When building a successful business, you might have learned the importance of listening to your customers. However, you might not yet have learned that it is equally important to listen to your employees. You might be the one running your company, but they are the ones who make everything work. As such, you want to make sure they are doing their job efficiently; you don’t want to be paying them to slack off on your time. If you’re getting reports that some aspects of the business aren’t running as smoothly as they should, assess how you’re running your company and see if there are things that could be done better.
Open door policies are a great start, but they often they end up being hollow, rarely-used entries in employee handbooks. To create a true environment of open communication, you should encourage collaboration and feedback between departments, as well as between management and staff. Productivity will improve as a result of a more positive office morale.
Clear and up to date business goals
Sometimes efficiency can drop because employees haven’t been updated about new company goals, or the communication about new business goals weren’t clear. As the boss, you have a clear idea of what is organizational design of your company, but you need to accurately communicate it to your employees if you expect productivity to remain high. If emails aren’t clear enough, arrange a meeting and encourage your employees to ask questions. It will go a long way to preventing further confusion.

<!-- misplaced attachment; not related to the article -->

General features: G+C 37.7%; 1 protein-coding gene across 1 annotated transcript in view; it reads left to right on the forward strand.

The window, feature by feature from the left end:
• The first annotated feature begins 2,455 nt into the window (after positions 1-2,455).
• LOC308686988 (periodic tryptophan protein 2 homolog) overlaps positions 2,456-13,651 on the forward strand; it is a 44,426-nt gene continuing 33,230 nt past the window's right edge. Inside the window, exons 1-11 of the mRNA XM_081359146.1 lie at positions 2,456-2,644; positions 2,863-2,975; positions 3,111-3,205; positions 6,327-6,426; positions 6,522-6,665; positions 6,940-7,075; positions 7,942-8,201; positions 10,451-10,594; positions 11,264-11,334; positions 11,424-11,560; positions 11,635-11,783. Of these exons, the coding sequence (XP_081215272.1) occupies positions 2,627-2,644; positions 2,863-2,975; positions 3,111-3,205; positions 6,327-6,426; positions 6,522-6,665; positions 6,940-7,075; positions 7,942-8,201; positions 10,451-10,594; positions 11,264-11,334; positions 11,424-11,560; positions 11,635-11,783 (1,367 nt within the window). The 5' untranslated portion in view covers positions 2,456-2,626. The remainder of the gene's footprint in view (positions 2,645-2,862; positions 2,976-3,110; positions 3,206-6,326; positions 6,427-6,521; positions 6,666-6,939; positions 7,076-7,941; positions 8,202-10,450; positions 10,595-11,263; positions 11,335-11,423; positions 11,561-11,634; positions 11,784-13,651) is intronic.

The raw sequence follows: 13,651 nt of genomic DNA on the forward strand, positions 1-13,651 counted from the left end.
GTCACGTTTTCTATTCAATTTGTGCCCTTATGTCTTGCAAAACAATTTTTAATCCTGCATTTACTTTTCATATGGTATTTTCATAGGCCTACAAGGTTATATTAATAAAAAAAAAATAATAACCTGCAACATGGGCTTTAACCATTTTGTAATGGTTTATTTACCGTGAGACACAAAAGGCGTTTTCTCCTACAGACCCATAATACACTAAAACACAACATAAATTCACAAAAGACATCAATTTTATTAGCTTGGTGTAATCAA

Use technology wherever possible
Technology has done a lot to improve productivity and communication in the workplace, so you should take advantage of it in you business. Up to date machines will increase the speed at which your employees work, letting them do their job more efficiently. A company social networking tool such as Slack is faster than email, but doesn’t have all the distractions of actual social media sites.
Take time to train
Forcing employees to learn on the job can be extremely inefficient and overwhelming for your new worker. If it doesn’t encourage them to quit, you may eventually have to make that decision for them. Instead of expecting them to effectively accomplish a task with little to no instruction, take the extra day to teach them the necessary skills to do their job. Make it clear that it is okay to ask questions, and they don’t have to present themselves as an expert. In the long run, you will have an employee who knows how to do their job well, and you won’t have to read more applications for a while.
People work better if they’re rewarded with more than just a paycheck. Recognizing their efforts and contributions will make them feel appreciated and they will continue to be productive workers. Make sure you take into account their individual needs or preferences when thinking of a suitable reward. One employee might appreciate public recognition, while another would prefer a private “thank you.”